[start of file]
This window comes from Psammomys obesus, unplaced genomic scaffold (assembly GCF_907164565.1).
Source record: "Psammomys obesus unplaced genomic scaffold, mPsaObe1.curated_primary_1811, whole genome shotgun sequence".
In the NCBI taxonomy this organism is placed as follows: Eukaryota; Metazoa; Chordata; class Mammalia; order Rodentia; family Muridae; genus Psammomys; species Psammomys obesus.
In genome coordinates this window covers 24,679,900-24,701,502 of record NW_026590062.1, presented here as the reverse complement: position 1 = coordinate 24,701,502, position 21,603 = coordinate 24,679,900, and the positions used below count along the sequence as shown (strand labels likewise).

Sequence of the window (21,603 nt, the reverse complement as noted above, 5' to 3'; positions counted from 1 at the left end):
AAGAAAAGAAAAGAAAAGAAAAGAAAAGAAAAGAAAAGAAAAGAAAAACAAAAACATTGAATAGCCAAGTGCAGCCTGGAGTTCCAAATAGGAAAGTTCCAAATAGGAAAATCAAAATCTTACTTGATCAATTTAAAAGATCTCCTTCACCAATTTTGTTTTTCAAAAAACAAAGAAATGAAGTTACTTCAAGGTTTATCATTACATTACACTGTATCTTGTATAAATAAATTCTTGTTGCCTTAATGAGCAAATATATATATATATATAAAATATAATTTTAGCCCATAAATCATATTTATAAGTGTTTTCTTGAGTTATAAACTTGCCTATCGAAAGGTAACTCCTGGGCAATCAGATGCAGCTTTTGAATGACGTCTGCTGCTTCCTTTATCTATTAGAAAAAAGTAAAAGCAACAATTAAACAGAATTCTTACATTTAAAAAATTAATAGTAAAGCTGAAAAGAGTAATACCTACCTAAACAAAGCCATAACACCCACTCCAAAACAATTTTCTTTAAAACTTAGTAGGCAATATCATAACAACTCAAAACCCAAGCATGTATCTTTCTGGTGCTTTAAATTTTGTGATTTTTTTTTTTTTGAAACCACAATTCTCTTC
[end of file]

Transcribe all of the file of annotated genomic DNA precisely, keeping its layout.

This window comes from Psammomys obesus, unplaced genomic scaffold (assembly GCF_907164565.1).
Source record: "Psammomys obesus unplaced genomic scaffold, mPsaObe1.curated_primary_1811, whole genome shotgun sequence".
In the NCBI taxonomy this organism is placed as follows: Eukaryota; Metazoa; Chordata; class Mammalia; order Rodentia; family Muridae; genus Psammomys; species Psammomys obesus.
In genome coordinates this window covers 24,679,900-24,701,502 of record NW_026590062.1, presented here as the reverse complement: position 1 = coordinate 24,701,502, position 21,603 = coordinate 24,679,900, and the positions used below count along the sequence as shown (strand labels likewise).

Sequence of the window (21,603 nt, the reverse complement as noted above, 5' to 3'; positions counted from 1 at the left end):
AAGAAAAGAAAAGAAAAGAAAAGAAAAGAAAAGAAAAGAAAAGAAAAACAAAAACATTGAATAGCCAAGTGCAGCCTGGAGTTCCAAATAGGAAAGTTCCAAATAGGAAAATCAAAATCTTACTTGATCAATTTAAAAGATCTCCTTCACCAATTTTGTTTTTCAAAAAACAAAGAAATGAAGTTACTTCAAGGTTTATCATTACATTACACTGTATCTTGTATAAATAAATTCTTGTTGCCTTAATGAGCAAATATATATATATATATAAAATATAATTTTAGCCCATAAATCATATTTATAAGTGTTTTCTTGAGTTATAAACTTGCCTATCGAAAGGTAACTCCTGGGCAATCAGATGCAGCTTTTGAATGACGTCTGCTGCTTCCTTTATCTATTAGAAAAAAGTAAAAGCAACAATTAAACAGAATTCTTACATTTAAAAAATTAATAGTAAAGCTGAAAAGAGTAATACCTACCTAAACAAAGCCATAACACCCACTCCAAAACAATTTTCTTTAAAACTTAGTAGGCAATATCATAACAACTCAAAACCCAAGCATGTATCTTTCTGGTGCTTTAAATTTTGTGATTTTTTTTTTTTTGAAACCACAATTCTCTTC